Fireworks are only allowed with a permit twice a year, Halloween and New Year’s Eve, within the CVRD, unless special permission is granted.

Also, according the district’s bylaws, no one is allowed to sell fireworks within the district and it’s not permitted to discharge them within 500 metres of a livestock property.

RELATED STORY: POLICE SEEK SUSPECTS IN ATTEMPTED ROBBERY OF FIREWORKS STAND IN SHAWNIGAN

North Cowichan Mayor Al Siebring told the board that the elephant in the room is the fact that while the CVRD can regulate the discharge and sale of fireworks within the district, it has no jurisdiction outside the CVRD’s boundaries.

He said that while Cowichan Tribes no longer sell fireworks on their lands, members of the Halalt First Nation continue to do so.

Siebring said even if the First Nation members stopped selling fireworks, then other people would step in to do it.

“We can all see the signs on the highway,” Siebring said.

“Short of finding ways to compensate them for their loss of revenue, and I’m not suggesting we do that, I really wonder how much difference tightening up our regulations is going to make. I’m not optimistic we’ll get the results we want. I wonder if the issue should be brought to a higher level [of government].”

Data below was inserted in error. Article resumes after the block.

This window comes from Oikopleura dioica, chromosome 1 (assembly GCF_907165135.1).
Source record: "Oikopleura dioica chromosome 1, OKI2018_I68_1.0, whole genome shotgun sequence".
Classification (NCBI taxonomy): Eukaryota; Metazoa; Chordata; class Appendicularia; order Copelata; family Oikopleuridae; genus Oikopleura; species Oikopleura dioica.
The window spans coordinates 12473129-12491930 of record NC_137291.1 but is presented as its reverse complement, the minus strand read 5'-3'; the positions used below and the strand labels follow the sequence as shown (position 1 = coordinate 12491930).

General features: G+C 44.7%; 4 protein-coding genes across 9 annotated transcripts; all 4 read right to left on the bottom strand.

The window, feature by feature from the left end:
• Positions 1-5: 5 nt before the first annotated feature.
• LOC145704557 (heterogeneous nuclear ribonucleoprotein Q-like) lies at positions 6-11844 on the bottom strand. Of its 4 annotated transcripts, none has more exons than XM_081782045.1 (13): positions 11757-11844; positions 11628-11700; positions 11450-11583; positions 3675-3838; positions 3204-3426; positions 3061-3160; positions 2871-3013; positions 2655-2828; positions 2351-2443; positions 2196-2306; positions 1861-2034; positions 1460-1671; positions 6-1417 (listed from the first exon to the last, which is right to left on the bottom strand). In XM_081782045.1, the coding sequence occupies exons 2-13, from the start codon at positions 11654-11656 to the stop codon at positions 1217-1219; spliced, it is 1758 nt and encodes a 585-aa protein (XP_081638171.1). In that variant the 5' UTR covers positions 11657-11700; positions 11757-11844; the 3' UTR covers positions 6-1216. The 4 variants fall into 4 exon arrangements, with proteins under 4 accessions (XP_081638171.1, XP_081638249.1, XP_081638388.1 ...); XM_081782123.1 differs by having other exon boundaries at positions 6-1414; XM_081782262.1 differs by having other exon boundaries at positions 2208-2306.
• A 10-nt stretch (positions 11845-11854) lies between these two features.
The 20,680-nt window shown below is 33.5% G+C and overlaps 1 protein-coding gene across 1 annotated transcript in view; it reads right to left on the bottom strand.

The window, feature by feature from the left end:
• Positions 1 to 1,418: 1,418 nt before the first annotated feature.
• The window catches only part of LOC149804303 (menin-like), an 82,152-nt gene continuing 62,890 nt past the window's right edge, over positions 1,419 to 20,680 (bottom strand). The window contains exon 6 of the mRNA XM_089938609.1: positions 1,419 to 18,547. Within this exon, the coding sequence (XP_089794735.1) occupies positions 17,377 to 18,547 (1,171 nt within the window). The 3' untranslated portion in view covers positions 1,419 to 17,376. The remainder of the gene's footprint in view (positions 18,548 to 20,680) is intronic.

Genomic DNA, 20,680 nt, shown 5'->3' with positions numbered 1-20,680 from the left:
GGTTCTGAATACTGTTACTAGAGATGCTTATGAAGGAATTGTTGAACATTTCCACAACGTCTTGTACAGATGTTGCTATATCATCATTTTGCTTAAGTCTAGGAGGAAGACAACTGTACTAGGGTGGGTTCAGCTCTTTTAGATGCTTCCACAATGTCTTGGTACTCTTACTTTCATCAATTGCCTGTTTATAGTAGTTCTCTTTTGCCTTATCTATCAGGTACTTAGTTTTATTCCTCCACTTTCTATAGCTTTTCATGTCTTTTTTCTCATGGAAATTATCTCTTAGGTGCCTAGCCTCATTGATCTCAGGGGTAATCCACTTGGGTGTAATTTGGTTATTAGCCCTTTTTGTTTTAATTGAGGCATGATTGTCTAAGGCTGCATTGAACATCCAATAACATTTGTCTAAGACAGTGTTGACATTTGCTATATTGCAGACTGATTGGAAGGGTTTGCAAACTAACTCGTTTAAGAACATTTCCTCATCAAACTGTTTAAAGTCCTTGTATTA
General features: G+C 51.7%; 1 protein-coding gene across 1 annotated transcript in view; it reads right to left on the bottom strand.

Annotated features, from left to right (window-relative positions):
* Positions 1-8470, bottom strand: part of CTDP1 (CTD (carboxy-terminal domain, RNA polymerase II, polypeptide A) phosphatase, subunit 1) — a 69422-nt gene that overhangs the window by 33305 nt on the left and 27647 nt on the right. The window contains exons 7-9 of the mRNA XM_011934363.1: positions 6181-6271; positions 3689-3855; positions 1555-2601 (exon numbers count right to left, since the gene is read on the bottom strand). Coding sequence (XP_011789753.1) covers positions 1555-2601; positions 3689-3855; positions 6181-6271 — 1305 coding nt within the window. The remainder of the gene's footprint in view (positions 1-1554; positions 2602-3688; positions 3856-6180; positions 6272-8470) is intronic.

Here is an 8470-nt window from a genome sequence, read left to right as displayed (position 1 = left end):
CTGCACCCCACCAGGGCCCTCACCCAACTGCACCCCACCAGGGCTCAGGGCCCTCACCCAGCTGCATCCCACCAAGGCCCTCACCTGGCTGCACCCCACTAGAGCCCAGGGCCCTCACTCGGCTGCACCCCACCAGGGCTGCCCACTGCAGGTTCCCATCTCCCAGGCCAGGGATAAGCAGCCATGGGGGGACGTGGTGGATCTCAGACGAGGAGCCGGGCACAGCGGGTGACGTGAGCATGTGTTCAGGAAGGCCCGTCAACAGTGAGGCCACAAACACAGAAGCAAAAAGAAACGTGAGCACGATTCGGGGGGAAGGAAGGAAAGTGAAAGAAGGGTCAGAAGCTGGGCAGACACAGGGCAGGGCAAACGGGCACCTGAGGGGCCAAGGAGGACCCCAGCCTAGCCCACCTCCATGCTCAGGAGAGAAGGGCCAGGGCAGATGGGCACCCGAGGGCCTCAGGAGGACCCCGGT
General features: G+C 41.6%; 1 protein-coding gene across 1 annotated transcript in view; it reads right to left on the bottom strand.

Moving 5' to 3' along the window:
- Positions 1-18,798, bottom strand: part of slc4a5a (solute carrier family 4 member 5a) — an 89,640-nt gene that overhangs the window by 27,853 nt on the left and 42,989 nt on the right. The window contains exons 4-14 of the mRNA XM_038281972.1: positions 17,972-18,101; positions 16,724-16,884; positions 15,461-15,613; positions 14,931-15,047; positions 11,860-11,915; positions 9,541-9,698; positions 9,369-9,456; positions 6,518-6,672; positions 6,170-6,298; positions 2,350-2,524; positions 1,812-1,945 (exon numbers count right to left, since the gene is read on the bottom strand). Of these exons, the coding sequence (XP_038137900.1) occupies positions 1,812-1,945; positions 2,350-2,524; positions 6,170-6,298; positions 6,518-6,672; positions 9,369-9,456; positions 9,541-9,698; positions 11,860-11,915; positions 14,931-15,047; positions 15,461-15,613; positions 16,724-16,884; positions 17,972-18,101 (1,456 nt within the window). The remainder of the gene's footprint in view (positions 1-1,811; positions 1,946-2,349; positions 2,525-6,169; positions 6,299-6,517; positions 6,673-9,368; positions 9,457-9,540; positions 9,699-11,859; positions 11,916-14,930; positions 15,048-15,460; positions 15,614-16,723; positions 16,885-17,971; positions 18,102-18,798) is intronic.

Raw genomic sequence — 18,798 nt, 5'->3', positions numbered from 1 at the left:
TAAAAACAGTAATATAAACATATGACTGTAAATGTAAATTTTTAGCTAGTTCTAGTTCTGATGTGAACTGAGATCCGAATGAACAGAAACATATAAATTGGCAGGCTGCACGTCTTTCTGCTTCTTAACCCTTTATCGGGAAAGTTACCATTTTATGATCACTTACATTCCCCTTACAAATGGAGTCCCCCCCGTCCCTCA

Board Chairman Aaron Stone, who is also the mayor of Ladysmith, acknowledged that dealing with the issue faces challenges.

He said it’s easy to just go online and buy fireworks these days as well.

“We’re never going to be able to get rid of the sales of fireworks,” Stone said.

“One option is for us to take on a more advisory role on the issue, and tighten up sales and regulations where we can. I’m looking forward to the staff coming back with recommendations.”



robert.barron@cowichanvalleycitizen.com

Like us on Facebook and follow us on Twitter

municipal politics

Get local stories you won't find anywhere else right to your inbox.